Jail's rules for visiting clergy prompts scrutiny - WSMV Channel 4

Jail's rules for visiting clergy prompts scrutiny

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NASHVILLE, TN (WSMV) -

Every inmate in the Davidson County Jail is entitled to at least an hour of visitation a week.

“Visiting by a general rule is a privilege, not a right,” said Sheriff Daron Hall.

Different housing units are assigned different days, but if the visitor has traveled at least 300 miles, exceptions are made.

Jailhouse recordings from April reveal conversations between convicted rapist Cory Batey and his girlfriend, who is now living with his mother in Nashville.

“You may be able to come like more than everybody ‘cause you got that Houston ID. You from out of town, I forgot about that,” Batey said. “When you get out of town visits, it’s just you and them.”

“I’m not working so I can be there every day if you want me to. I can just say I’m visiting from out of town for two weeks or something, right?” his girlfriend said.

But inmates know there’s something better than an out of town ID. If the visitor is a lawyer or a member of the clergy, they don’t need to be separated by glass.

“A clergy visit would be in contact all the time, just like this in a room that’s supervised, but it’s in contact,” Sheriff Hall said.

Batey and his girlfriend discussed that in jailhouse recordings.

“Clergy’s like a minister pass. You got to go online, take a test and pay something, and then you get a clergy,” Batey said.

“Oh, should I be a clergy?” His girlfriend asked.

“That’s probably a weird question,” he replied.

The Channel 4 I-Team spoke to Hall after listening to that conversation.

“Are you aware how many clergy you have on the rolls?” asked Demetria Kalodimos.

“I had no idea what the number was when we first looked at it,” Hall said.

A total of 1,889 names are on the approved clergy list for the Davidson County Jail.

It’s no secret that just about anyone can get a certificate of ordination on the internet. Anyone can simply fill out an application and pay a fee.

It appears at least one of those nearly 1,900 jail clergy members is an online minister, and word spreads quickly behind bars.

Brandon Vandenburg, Batey’s co-defendant, brought it up on the phone with his girlfriend.

“If you do some out, you should get like an online clergy certification like Shannon has. It doesn’t take very long to get, like half an hour. I bet my mom would even pay for it,” Vandenburg said.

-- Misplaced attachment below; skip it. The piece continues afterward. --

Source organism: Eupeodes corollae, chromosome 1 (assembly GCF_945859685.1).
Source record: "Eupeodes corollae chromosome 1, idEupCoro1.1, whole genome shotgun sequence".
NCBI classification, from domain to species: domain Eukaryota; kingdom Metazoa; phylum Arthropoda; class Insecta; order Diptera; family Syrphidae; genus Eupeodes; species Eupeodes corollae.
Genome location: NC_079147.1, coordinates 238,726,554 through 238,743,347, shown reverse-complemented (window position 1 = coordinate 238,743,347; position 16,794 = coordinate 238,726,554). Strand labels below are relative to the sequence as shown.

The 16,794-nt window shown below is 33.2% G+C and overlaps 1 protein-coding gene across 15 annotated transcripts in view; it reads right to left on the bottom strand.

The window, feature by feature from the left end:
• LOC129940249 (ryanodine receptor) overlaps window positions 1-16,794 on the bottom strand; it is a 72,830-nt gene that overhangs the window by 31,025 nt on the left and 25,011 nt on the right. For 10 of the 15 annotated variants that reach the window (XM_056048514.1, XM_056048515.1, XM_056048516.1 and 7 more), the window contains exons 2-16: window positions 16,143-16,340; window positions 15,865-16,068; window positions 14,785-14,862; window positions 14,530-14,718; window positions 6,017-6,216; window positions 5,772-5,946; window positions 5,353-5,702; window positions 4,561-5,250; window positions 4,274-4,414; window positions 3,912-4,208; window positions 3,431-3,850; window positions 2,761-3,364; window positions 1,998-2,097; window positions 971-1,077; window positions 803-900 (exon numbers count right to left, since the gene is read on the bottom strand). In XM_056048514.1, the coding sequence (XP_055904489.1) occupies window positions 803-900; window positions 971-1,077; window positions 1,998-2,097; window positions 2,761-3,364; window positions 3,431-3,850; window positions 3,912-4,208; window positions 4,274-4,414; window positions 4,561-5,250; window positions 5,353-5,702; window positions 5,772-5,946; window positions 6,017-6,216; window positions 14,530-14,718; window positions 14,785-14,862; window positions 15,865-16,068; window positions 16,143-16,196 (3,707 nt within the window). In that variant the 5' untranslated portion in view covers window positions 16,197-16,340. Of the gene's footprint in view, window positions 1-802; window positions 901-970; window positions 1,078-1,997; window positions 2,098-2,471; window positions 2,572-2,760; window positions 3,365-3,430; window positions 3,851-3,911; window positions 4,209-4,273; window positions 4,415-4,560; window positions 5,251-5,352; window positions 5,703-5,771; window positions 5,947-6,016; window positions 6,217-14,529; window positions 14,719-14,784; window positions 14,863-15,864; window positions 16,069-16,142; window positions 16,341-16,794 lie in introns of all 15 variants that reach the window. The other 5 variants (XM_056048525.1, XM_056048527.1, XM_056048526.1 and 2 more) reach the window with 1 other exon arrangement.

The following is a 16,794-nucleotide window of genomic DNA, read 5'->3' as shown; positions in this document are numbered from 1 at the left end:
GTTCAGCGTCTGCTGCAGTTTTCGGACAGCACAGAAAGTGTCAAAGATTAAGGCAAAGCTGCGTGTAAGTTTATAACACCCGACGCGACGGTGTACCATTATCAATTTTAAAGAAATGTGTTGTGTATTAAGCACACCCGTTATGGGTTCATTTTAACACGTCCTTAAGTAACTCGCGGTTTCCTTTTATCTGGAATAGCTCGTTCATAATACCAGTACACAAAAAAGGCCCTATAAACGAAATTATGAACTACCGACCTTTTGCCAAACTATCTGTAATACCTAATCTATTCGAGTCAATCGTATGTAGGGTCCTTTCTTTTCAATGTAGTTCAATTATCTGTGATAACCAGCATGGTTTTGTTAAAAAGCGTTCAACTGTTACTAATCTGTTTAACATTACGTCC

The I-Team asked Hall if this was a problem at the jail.

“Would it surprise you to hear inmates telling girlfriends and others, go online and get ordained and we can have looser visits?” Kalodimos asked.

“It wouldn’t surprise me. It doesn’t surprise me that they’re always looking for ways to manipulate the rules,” Hall said. “The fact that someone would take religion or faith and manipulate it is disappointing. I’m not totally surprised that it happens.”

Hall said access to spiritual advisors is vital and it’s the law. It can keep inmates more connected and calm.

Frank Gill, a local clergy member, was a character witness for Vandenburg at his sentencing.

“Know the Bible better than most people I meet. Can pray better than most people I meet,” Gill said at the sentencing hearing.

But Hall admits Metro’s clergy visitation policy is sloppy and outdated.

“The list is too broad. Obviously it had not been purged ever. We did not remove people over time and it is not an accurate depiction of people coming in and out of the system. We wouldn’t have that many people coming in and out,” Hall said.

But persons who pass through security checkpoints wearing religious attire are searched only as needed to protect safety and security interests.

“A contact visit is more threatening than a glass visit, so I’d rather err on the side of caution,” Hall said. “We surely want the individuals who are here who are oftentimes in very despondent, very difficult times to find some connection to some higher power, if you will. We’re encouraging that.

“What I want to do is fix the policy, then we’ll force the practice to meet the policy,” Hall added.

Hall said he is reconsidering the policy for visiting clergy at the jail, but said it may be difficult to vet one religious representative from another because there is no test for sincerity.

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